WHY "LITTLE FUGITIVE" IS STILL SO COOL @ 31 July 2011 03:13 PM
Just got through watching a DVD set called The Films of Morris Engel, to re-watch one of my all-time favorites and enjoy the other two in the "series." It was also nice to share with them with my family. Engel was a renowned WWII and candid "slice of life" photographer who decided to capture the same kind of little moments of New York City life he had in his photography in a feature film (apparently despite the best advice of friends and "experts").
The resulting feature, Little Fugitive, is a powerhouse in its simple and evocative capture of '50s New York, particularly Coney Island. It went from a film nobody seemed to want to one of the most acclaimed independent films of all time, cited by Francois Truffaut as a conduit for French new wave cinema and added to the National Film Registry.
Disney connection: the film was cowritten by Raymond Abraskin, who with Jay Williams (also played the pony ride man), wrote the "Danny Dunn" books, which are credited on Son of Flubber. Also, look for Will Lee -- the beloved Mr. Hooper on Sesame Street -- as a photographer.
Engel provides a delightful, wry commentary on his landmark work, along with video features by Mary Engel, daughter of the director and his wife, Fugitive editor Ruth Orkin.
Orkin directed the "female version" of Little Fugitive, a romantic dramedy called Lovers and Lollipops. Now a grownup story is added to the antics of a small girl, the musical score is more than a solo harmonica (but still supplied by session musician and children's record artist Eddy Manson). Playing an unlikely make romantic lead is Gerald O'Loughlin, best known as the crusty but benign chief on TV's The Rookies.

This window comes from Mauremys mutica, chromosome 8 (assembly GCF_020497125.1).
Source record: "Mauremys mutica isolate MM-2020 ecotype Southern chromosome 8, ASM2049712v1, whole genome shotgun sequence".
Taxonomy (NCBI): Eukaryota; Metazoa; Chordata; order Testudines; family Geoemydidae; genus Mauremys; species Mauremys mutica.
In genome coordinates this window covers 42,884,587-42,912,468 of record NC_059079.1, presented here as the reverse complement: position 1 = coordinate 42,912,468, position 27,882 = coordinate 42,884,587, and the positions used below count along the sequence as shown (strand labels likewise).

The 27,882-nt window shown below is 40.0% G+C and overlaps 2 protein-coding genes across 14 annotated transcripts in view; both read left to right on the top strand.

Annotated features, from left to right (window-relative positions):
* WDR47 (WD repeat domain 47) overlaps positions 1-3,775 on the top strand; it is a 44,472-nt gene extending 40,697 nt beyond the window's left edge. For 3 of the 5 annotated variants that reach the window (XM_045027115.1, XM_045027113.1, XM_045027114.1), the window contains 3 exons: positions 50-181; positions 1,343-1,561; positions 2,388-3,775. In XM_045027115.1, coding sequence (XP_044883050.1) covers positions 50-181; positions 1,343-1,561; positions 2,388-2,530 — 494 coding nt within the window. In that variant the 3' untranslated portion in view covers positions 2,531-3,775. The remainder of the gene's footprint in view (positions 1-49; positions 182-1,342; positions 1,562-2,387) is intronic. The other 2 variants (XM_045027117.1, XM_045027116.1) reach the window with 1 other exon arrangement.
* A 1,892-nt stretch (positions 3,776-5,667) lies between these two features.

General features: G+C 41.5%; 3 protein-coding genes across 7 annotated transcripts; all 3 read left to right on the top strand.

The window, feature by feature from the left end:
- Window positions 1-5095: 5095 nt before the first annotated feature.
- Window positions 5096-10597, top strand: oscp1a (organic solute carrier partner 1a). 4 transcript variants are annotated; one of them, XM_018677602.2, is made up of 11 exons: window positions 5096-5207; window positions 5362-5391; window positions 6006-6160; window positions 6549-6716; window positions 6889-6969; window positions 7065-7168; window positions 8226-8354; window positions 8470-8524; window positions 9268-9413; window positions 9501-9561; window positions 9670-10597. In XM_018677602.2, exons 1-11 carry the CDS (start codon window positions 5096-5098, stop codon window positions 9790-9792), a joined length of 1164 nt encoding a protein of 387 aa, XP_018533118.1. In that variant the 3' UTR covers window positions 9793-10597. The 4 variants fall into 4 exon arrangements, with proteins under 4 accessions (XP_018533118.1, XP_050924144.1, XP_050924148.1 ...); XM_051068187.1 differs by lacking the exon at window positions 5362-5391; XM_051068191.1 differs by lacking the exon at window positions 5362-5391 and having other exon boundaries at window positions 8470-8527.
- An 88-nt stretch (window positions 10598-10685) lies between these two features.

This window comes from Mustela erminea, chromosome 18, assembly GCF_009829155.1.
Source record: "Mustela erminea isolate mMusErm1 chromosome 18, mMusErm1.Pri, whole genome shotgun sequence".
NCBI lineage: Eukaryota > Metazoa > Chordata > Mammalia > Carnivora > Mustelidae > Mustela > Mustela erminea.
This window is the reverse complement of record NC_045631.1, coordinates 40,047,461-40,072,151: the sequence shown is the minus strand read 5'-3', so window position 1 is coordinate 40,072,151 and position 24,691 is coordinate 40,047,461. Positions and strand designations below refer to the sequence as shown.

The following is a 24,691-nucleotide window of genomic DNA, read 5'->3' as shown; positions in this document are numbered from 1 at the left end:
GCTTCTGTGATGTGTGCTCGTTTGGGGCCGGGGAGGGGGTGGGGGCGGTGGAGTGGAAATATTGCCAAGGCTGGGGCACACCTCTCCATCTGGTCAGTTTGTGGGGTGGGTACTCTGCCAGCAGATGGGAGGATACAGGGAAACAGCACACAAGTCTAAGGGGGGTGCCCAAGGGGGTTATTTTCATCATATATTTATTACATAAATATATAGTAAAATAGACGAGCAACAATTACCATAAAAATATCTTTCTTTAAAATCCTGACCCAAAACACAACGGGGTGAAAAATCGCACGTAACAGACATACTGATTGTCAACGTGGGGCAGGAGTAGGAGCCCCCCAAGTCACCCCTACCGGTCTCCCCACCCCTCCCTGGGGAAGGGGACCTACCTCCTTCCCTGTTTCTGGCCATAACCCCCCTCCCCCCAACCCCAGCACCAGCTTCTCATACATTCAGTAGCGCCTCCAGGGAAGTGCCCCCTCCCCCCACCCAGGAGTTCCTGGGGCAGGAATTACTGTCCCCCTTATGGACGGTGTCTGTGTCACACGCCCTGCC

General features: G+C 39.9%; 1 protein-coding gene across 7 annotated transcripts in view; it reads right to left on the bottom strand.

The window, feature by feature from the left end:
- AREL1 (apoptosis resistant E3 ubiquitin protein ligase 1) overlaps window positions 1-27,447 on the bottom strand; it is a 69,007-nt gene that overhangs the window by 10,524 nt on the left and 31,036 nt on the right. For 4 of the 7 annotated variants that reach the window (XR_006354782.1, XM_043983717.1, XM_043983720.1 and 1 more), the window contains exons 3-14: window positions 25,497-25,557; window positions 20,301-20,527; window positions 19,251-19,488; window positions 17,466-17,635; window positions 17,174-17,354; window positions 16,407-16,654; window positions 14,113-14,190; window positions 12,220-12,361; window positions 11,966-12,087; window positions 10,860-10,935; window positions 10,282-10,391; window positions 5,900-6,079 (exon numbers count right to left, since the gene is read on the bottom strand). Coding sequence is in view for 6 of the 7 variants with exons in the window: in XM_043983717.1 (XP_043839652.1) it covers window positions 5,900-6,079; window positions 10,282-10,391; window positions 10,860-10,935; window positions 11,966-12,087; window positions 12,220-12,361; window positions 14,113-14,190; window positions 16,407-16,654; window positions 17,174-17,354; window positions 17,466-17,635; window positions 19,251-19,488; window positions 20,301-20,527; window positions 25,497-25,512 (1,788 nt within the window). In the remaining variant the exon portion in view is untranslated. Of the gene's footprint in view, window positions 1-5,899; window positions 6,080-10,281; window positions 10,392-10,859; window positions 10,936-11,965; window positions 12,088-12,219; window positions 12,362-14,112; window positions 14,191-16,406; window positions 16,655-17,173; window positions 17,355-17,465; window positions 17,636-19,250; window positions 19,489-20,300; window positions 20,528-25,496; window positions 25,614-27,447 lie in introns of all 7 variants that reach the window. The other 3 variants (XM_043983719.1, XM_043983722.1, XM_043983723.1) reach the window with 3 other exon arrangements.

Engel (and Orkin's) last feature is Weddings and Babies, the most elaborate of the three, with a bonafide star in the lead -- the luminous Swedish actress Viveca Lindfors. Playing the male lead is again an unlikely choice: John Myhers, who you've seen on dozens of movies and TV shows usually as an administrative figure, most notably in How to Succeed in Business Without Really Trying. His performance, though not quite as adroit as Lindfors', is touching and restrained. The story takes place in Little Italy during the festival and sizzles with authenticity.
In a summer blaring with special effects extravaganzas, what a refreshing change to cool down with three unpretentious gems. Sometimes a lack of budget results in special degree of creativity and ingenuity.
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